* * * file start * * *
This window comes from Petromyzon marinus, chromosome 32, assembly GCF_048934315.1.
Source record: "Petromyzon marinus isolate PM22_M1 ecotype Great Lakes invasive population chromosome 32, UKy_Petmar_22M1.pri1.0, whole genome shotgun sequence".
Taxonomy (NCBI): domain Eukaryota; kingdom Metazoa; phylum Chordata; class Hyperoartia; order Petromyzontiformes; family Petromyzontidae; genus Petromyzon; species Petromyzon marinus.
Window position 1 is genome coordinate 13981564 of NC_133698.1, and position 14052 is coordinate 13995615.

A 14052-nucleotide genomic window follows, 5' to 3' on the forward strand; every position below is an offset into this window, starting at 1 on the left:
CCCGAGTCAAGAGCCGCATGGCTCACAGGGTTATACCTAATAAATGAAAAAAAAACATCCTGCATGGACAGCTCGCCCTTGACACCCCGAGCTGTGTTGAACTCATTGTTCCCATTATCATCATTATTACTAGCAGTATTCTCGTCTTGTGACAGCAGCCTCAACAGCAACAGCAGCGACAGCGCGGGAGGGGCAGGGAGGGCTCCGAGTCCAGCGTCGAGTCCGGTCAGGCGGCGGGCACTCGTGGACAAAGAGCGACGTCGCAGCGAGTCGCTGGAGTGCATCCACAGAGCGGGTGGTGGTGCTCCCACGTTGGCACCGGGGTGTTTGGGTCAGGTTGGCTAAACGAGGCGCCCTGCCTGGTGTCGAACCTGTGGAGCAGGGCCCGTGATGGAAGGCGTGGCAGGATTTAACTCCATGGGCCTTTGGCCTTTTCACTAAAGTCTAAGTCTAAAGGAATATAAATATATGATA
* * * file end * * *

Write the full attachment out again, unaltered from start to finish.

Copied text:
This window comes from Petromyzon marinus, chromosome 32, assembly GCF_048934315.1.
Source record: "Petromyzon marinus isolate PM22_M1 ecotype Great Lakes invasive population chromosome 32, UKy_Petmar_22M1.pri1.0, whole genome shotgun sequence".
Taxonomy (NCBI): domain Eukaryota; kingdom Metazoa; phylum Chordata; class Hyperoartia; order Petromyzontiformes; family Petromyzontidae; genus Petromyzon; species Petromyzon marinus.
Window position 1 is genome coordinate 13981564 of NC_133698.1, and position 14052 is coordinate 13995615.

A 14052-nucleotide genomic window follows, 5' to 3' on the forward strand; every position below is an offset into this window, starting at 1 on the left:
CCCGAGTCAAGAGCCGCATGGCTCACAGGGTTATACCTAATAAATGAAAAAAAAACATCCTGCATGGACAGCTCGCCCTTGACACCCCGAGCTGTGTTGAACTCATTGTTCCCATTATCATCATTATTACTAGCAGTATTCTCGTCTTGTGACAGCAGCCTCAACAGCAACAGCAGCGACAGCGCGGGAGGGGCAGGGAGGGCTCCGAGTCCAGCGTCGAGTCCGGTCAGGCGGCGGGCACTCGTGGACAAAGAGCGACGTCGCAGCGAGTCGCTGGAGTGCATCCACAGAGCGGGTGGTGGTGCTCCCACGTTGGCACCGGGGTGTTTGGGTCAGGTTGGCTAAACGAGGCGCCCTGCCTGGTGTCGAACCTGTGGAGCAGGGCCCGTGATGGAAGGCGTGGCAGGATTTAACTCCATGGGCCTTTGGCCTTTTCACTAAAGTCTAAGTCTAAAGGAATATAAATATATGATA